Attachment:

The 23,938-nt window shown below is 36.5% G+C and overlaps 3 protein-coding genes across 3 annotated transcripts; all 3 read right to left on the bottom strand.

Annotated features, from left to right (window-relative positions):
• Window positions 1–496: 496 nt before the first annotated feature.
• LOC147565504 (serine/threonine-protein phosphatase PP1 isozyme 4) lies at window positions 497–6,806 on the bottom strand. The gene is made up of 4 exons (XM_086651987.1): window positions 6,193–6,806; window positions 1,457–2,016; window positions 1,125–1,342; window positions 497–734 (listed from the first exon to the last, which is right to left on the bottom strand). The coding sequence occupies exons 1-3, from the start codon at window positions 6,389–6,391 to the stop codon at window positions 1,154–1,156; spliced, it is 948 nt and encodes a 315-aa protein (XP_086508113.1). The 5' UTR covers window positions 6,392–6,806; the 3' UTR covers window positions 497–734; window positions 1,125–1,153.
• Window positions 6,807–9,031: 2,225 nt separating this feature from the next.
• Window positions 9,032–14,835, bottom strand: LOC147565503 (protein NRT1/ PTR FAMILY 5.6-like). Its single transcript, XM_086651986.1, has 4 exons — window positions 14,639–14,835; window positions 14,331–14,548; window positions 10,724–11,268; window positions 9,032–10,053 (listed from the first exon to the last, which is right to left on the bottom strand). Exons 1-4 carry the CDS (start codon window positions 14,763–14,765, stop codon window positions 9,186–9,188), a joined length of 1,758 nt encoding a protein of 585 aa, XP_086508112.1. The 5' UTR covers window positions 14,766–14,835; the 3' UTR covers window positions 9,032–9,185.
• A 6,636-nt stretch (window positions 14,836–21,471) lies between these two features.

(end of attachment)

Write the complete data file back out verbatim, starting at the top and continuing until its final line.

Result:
The 23,938-nt window shown below is 36.5% G+C and overlaps 3 protein-coding genes across 3 annotated transcripts; all 3 read right to left on the bottom strand.

Annotated features, from left to right (window-relative positions):
• Window positions 1–496: 496 nt before the first annotated feature.
• LOC147565504 (serine/threonine-protein phosphatase PP1 isozyme 4) lies at window positions 497–6,806 on the bottom strand. The gene is made up of 4 exons (XM_086651987.1): window positions 6,193–6,806; window positions 1,457–2,016; window positions 1,125–1,342; window positions 497–734 (listed from the first exon to the last, which is right to left on the bottom strand). The coding sequence occupies exons 1-3, from the start codon at window positions 6,389–6,391 to the stop codon at window positions 1,154–1,156; spliced, it is 948 nt and encodes a 315-aa protein (XP_086508113.1). The 5' UTR covers window positions 6,392–6,806; the 3' UTR covers window positions 497–734; window positions 1,125–1,153.
• Window positions 6,807–9,031: 2,225 nt separating this feature from the next.
• Window positions 9,032–14,835, bottom strand: LOC147565503 (protein NRT1/ PTR FAMILY 5.6-like). Its single transcript, XM_086651986.1, has 4 exons — window positions 14,639–14,835; window positions 14,331–14,548; window positions 10,724–11,268; window positions 9,032–10,053 (listed from the first exon to the last, which is right to left on the bottom strand). Exons 1-4 carry the CDS (start codon window positions 14,763–14,765, stop codon window positions 9,186–9,188), a joined length of 1,758 nt encoding a protein of 585 aa, XP_086508112.1. The 5' UTR covers window positions 14,766–14,835; the 3' UTR covers window positions 9,032–9,185.
• A 6,636-nt stretch (window positions 14,836–21,471) lies between these two features.